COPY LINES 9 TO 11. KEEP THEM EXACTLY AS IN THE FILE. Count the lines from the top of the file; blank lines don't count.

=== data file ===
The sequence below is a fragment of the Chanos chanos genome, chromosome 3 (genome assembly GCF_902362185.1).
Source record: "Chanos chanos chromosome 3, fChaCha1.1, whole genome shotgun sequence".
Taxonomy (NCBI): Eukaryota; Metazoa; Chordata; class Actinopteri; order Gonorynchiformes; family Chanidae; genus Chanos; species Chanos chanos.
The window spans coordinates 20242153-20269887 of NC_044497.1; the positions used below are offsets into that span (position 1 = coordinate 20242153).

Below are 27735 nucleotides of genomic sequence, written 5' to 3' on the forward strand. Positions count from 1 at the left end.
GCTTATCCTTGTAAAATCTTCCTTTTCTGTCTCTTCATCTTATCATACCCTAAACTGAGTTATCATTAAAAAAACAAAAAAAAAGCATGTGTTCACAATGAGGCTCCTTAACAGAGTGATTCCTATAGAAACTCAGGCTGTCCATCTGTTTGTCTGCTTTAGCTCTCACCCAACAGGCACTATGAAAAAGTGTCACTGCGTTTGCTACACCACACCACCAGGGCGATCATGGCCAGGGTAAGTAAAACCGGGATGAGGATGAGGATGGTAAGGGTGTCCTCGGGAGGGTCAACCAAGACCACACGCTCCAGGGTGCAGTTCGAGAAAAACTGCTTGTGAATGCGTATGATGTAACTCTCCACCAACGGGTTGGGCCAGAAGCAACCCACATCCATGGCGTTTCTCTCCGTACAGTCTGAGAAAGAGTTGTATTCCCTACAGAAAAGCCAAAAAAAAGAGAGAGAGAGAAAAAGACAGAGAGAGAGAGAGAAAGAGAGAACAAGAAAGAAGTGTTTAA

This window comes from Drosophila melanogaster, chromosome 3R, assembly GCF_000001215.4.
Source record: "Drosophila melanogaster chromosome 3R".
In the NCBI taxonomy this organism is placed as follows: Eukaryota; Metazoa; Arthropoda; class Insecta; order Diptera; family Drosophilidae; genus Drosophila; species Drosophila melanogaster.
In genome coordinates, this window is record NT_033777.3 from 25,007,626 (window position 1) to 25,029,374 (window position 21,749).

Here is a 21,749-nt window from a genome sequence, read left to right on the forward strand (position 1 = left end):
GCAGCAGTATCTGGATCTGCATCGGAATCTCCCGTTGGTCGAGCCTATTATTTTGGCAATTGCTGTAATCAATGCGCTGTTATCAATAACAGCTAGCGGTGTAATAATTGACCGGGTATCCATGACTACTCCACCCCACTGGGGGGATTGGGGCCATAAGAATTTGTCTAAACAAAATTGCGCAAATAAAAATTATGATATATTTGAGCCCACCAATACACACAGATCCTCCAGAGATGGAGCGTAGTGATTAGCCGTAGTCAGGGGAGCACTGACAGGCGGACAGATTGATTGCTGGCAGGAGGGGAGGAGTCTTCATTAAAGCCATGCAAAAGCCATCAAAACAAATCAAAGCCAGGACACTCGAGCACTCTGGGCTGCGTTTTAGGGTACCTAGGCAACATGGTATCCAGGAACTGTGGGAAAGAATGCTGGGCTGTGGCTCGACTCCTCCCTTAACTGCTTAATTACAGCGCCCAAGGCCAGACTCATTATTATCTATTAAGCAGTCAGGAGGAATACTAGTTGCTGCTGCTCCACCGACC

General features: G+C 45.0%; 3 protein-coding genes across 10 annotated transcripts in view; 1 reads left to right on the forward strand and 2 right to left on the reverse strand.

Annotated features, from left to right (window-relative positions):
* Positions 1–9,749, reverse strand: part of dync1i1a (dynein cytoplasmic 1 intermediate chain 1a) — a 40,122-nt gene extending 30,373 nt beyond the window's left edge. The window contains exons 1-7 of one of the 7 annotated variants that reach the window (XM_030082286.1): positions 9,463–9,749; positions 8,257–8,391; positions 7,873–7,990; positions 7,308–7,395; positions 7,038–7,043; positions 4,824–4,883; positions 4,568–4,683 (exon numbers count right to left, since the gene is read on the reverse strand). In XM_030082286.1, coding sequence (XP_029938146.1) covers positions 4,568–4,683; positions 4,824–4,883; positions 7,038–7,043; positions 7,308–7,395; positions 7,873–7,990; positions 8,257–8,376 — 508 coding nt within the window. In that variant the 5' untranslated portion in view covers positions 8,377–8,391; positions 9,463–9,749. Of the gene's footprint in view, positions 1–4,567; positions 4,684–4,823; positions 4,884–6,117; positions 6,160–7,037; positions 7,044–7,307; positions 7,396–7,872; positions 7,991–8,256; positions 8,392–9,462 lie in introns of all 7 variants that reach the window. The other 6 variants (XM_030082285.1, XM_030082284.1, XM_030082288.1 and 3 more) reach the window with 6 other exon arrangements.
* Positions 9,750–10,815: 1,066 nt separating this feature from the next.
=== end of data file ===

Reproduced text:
In the NCBI taxonomy this organism is placed as follows: Eukaryota; Metazoa; Arthropoda; class Insecta; order Diptera; family Drosophilidae; genus Drosophila; species Drosophila melanogaster.
In genome coordinates, this window is record NT_033777.3 from 25,007,626 (window position 1) to 25,029,374 (window position 21,749).

Here is a 21,749-nt window from a genome sequence, read left to right on the forward strand (position 1 = left end):